- The power of the priesthood. When I was getting ready to start a new semester at university, I’d ask my husband for a blessing. When I was getting ready to have surgery, I would get a priesthood blessing. When my life was in chaos, I’d ask for a priesthood blessing. Funny (true) story: We had a border collie, Molly, who died this past April. Whenever we would have family prayer, she would come and sit quietly with us, and after the amens were done, she’d go back to whatever she was doing. And one night I woke up from a ghastly nightmare (I think it was sleep paralysis with its accompanying sensations of deep, dark evil), and my husband gave me a blessing. Just as he started, Molly barrelled into the room, jumped up on the bed, plopped down in my lap, and waited for the blessing to be over. We treasured that trait in her. Now I believe that any alleged priesthood power is more about believing the blessing so you make it happen. I used to believe that if a blessing did not come to pass the way that I thought it would, it meant I was not worthy. Speaking of which….
- The reason I couldn’t have children, whether through giving birth or through adopting, was because of worthiness. One bishop even told my husband flat out that we didn’t have children because of his problems. If I’d known that at the time, I’d have gone in and ripped that bishop a new one. If children are given as rewards for virtue, and withheld as punishment, there would be no such thing as crack babies, babies born or adopted into abusive families, etc.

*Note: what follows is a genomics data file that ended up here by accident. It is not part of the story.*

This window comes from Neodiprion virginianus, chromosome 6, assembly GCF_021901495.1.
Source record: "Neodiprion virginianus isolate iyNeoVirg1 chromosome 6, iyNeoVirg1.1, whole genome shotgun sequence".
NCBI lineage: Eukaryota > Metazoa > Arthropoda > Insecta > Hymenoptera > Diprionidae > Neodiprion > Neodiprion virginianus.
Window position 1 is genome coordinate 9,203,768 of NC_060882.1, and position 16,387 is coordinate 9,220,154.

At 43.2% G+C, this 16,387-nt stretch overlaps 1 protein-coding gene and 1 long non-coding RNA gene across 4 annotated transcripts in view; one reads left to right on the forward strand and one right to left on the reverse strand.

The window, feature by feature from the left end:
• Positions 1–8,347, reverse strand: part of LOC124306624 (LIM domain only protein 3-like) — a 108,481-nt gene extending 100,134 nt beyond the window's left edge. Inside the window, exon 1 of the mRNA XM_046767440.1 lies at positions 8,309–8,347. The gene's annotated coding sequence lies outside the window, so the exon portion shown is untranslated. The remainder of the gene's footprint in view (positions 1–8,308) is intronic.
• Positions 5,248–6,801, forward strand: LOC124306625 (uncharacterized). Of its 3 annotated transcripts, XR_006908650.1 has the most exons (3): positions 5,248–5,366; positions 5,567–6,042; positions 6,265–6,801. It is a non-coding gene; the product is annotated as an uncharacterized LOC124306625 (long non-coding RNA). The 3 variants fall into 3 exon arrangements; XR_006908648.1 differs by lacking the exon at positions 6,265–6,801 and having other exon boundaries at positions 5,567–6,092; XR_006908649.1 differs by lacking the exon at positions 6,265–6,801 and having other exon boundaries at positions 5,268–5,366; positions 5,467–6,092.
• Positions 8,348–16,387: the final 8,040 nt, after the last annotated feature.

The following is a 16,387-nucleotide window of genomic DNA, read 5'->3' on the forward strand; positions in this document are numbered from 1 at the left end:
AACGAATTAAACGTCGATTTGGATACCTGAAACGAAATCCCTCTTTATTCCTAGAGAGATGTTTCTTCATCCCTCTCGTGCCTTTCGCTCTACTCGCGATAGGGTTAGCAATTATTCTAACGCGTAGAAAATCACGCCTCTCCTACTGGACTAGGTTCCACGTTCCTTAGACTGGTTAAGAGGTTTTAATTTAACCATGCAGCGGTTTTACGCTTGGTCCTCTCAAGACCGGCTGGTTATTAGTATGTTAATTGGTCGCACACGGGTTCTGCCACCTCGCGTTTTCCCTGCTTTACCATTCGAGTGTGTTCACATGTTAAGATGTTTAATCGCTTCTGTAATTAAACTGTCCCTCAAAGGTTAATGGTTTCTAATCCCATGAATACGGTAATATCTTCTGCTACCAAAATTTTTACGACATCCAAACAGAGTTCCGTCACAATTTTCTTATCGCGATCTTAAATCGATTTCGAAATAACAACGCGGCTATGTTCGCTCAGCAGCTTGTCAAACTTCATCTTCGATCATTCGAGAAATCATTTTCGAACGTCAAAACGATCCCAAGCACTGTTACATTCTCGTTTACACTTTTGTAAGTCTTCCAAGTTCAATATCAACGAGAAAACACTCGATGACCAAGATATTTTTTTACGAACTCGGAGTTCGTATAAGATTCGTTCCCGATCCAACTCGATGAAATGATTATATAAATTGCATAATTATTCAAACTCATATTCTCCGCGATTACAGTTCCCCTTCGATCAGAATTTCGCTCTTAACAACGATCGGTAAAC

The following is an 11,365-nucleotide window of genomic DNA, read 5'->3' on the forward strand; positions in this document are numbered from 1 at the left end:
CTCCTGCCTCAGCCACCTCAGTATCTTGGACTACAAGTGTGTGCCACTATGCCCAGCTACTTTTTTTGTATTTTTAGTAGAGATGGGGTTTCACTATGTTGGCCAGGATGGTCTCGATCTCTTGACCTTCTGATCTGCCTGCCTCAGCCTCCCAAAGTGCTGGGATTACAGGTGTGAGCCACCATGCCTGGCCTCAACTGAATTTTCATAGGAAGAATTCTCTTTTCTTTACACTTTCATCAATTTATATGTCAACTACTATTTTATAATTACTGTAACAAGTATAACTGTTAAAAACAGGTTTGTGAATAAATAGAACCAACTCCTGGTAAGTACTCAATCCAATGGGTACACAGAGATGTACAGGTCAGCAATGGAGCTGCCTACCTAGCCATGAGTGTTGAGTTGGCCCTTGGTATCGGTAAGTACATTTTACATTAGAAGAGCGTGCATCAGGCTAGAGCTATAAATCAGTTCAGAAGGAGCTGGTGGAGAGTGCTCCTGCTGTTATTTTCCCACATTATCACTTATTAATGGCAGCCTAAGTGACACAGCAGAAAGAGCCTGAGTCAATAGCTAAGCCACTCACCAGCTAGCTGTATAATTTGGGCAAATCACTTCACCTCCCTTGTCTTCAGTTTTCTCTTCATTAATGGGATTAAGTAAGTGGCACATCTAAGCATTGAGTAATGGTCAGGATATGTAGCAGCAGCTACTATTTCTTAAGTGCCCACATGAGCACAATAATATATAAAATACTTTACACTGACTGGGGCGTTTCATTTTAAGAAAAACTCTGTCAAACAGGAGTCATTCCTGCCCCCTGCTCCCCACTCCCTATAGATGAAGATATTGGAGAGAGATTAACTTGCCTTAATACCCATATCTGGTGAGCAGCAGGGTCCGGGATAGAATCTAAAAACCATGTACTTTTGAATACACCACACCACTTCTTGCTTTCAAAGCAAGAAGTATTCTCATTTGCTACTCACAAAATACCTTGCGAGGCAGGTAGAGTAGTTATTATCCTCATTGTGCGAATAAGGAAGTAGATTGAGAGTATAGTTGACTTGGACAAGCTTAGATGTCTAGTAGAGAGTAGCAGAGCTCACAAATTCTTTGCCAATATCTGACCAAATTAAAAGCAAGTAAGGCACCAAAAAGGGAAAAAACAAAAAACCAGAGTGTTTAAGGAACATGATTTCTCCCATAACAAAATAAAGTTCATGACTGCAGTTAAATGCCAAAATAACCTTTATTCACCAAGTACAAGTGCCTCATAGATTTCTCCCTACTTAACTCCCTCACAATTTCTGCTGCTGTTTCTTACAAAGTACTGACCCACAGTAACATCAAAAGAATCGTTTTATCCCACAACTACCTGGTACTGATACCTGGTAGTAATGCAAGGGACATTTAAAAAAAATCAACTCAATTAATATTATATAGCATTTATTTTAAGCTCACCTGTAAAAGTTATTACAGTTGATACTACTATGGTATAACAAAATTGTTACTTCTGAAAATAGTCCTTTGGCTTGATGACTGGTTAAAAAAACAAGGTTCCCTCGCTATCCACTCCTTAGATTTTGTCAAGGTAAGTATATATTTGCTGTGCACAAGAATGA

- Fake it ’til you make it. I practiced this with all my heart. Isn’t that what they taught us, after all? If you don’t have a testimony, act like you do, and then you will. WTF? My sister told me once that a bishop had said that to her after she confessed that she didn’t have a testimony of Joseph Smith as a prophet. Fake it ’til you make it. Plant that seed! Water it! Because if you plant it and water it, unless you planted it in stony ground, it will grow. And if it didn’t grow, it’s because you weren’t really taking care of it enough. See how it always comes back to you as a failure?
- Testimonies. I used to have a testimony. I did. Now I think I just had heartburn. Okay, exaggerating a bit. But my best friend CC asked me, during one conversation, about that. She knew I had a testimony. She’d heard me share it multiple times. And now I don’t have one anymore. What’s that all about? Well, I think I bought into the circular logic, for one thing. And for another thing, I wanted a group to belong to. My family was, well, a mess, to put it very mildly and incredibly politely. The church gave me “friends” and responsibilities. I loved the kids I taught, on the rare occasions I actually got a teaching calling. I loved playing piano. But then I found out the hard way that except for a very few notable exceptions, my assigned friends weren’t my real friends, and some people I thought were my real friends really weren’t. I do have a testimony of friendship, but it has nothing to do with the church. It has to everything to do with the love and cameraderie between us. My friends are my soul sisters, my heart’s treasures, and I love them with all my heart. And my love for them hasn’t changed because I left the church. It will never change. I will always love them.